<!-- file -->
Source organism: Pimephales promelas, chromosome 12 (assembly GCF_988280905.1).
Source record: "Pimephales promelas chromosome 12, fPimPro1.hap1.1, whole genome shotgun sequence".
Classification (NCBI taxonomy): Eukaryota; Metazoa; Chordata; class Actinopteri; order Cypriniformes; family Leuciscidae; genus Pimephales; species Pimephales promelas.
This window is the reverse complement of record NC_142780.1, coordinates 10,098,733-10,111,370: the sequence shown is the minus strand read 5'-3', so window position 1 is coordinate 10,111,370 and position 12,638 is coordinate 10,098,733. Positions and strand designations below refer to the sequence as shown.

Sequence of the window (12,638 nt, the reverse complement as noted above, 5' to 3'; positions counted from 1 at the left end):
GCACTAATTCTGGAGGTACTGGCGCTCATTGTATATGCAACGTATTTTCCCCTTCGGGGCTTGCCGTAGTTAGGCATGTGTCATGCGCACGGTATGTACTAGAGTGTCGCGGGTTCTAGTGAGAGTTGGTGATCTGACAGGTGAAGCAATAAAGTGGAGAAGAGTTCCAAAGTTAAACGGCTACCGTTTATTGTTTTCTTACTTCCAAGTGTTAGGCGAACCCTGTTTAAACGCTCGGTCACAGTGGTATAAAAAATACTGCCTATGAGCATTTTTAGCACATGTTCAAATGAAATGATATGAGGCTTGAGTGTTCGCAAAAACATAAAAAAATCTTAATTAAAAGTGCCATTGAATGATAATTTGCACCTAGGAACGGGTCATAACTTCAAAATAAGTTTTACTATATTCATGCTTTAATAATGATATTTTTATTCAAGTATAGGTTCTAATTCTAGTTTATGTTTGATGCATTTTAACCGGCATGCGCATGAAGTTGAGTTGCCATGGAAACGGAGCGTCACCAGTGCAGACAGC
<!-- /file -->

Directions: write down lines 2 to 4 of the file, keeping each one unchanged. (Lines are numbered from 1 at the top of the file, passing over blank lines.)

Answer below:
Source record: "Pimephales promelas chromosome 12, fPimPro1.hap1.1, whole genome shotgun sequence".
Classification (NCBI taxonomy): Eukaryota; Metazoa; Chordata; class Actinopteri; order Cypriniformes; family Leuciscidae; genus Pimephales; species Pimephales promelas.
This window is the reverse complement of record NC_142780.1, coordinates 10,098,733-10,111,370: the sequence shown is the minus strand read 5'-3', so window position 1 is coordinate 10,111,370 and position 12,638 is coordinate 10,098,733. Positions and strand designations below refer to the sequence as shown.